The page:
On advertising for a consultant, we were genuinely encouraged (and a little relieved) by the number of applications we received (at least there was definitely going to be some help on offer!) Highly experienced television producer and multimedia professional Terry Braun from Braunarts, accepted the challenge. With his experience (ranging from senior advisor on Information and Communication Technology to the Arts Council of England through to serving on the British Academy of Film and Television Arts Interactive Awards and Department of Culture Media and Sport Creative Industries panels) to support our developments, we were chuffed. Alongside Terry, essexdance met with partners, funders, equipment suppliers and, most importantly, artists to assess possibilities for a future larger-scale programme of work. Terry had an overview and national perspective, as well as a passion for the field, which was priceless.

Meanwhile, we were learning by going to see work, and by carefully developing this aforementioned range of pilot projects. We started small, and decided initially to focus on educational and community initiatives, enabling us to 'test the water' gently. Having managed more than a few youth dance sharings, the potential of bringing together all these groups on the screen (as well as on the more usual and always eventful coach trips) was ... well ... just too tempting!

Beginning with youth dance summer schools exploring dance and technology at three venues throughout Essex, we worked with Random, Imlata and V-TOL. For example, in partnership with Epping Forest Arts and Random, young people explored animation as a stimulus for choreography. The next week, Jayachandran (Jay) Palazhy worked with a digital video artist to enable Chelmsford -based young people to explore 2D and 3D performance in one project.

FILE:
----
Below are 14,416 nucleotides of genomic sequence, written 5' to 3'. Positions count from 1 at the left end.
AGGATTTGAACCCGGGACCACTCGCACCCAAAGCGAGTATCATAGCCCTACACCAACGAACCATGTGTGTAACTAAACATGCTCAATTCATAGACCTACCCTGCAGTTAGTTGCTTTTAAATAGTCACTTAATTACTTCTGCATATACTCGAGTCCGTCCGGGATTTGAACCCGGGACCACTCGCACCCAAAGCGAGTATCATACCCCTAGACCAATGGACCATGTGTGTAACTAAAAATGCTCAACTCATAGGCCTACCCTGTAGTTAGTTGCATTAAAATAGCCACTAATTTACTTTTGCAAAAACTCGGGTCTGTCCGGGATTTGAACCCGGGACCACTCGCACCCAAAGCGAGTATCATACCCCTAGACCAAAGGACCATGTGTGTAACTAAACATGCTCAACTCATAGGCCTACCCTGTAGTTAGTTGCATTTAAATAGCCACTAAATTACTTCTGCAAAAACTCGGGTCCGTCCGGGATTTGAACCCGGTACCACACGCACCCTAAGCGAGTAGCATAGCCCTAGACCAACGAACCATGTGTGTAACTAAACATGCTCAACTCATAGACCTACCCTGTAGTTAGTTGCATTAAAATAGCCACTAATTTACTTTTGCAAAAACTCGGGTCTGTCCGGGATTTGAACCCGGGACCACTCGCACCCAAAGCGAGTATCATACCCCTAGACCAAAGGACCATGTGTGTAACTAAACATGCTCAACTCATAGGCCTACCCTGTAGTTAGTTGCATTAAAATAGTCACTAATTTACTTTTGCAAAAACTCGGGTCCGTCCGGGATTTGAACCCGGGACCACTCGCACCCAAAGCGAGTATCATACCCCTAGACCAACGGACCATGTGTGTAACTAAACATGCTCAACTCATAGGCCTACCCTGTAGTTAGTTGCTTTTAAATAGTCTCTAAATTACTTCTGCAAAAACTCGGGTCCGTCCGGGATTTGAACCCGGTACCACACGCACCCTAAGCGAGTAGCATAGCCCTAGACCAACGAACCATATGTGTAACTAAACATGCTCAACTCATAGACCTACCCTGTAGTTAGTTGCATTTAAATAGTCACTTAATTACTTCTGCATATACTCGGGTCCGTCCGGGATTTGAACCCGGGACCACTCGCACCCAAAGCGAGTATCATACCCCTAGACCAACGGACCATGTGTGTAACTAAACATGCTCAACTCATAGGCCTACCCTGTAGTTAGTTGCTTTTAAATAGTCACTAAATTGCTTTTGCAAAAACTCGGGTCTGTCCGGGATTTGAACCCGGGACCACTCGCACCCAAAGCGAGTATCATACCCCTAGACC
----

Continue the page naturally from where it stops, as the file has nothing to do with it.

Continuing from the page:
'The use of camera and video offered an alternative "organising" principle for the young people, both in the development of their choreographic choices and in their appreciation at various stages of the project, as well as in the final choreographed piece,' reflects Jay. 'The participants could clearly see their performance and choreographic input in relation to the whole.' This is not rocket science but these are not simple ideas either ... and a good deal of perseverance and patience was needed from the participants initially. However, as the week went on, they began to see the potential, the outcomes were beyond our expectations. And we were learning as fast as the participants.

Jay, is clear on the benefits of technology for communities and dance. 'I hope that the potential of new technology will be available to, and accessed by, increasing numbers of people, so that marginalized groups or communities will not be excluded,' he says. 'It is great to see that people are connecting with one another via technology and [that] geographical distance is becoming decreasingly important. My hope is that new technology will eventually veer towards a more democratic way of functioning and will empower individuals of all persuasion and backgrounds. Dance and new technology has the potential to allow people of all ages to participate in dance.'

Nic Sandiland, a multimedia artist, who recently collaborated with Susanne Thomas on an unusual essexdance commission at Brentwood Nuclear Bunker (animated summer 2001) would echo his sentiments: Nic enjoys working with technology in education and community settings because it is an 'empowering medium'. 'Technology can act as a microscope re-presenting the often over-looked to the general public,' he says succinctly.

Often busy 'doing', the dance community could benefit from more thinking and evidence on the links between professional and community dance practice and importantly how artists' work in one field affects and informs the other (when and if, of course, these fields are viewed separately). essexdance, like many agencies, is committed to a 'holistic' approach to dance development. We want to deliver a range of strategic dance events and interventions, which occur in and sometimes integrate professional, educational and community contexts. It is important to us therefore to think about how we can best facilitate artists working in all these fields but also to understand how their work in educational and/or community settings connects with their professional work. Most importantly, we should understand whether and how one context affects, develops and changes another. It is perhaps useful to have more documented evidence: crucially in the form of words from the artists themselves.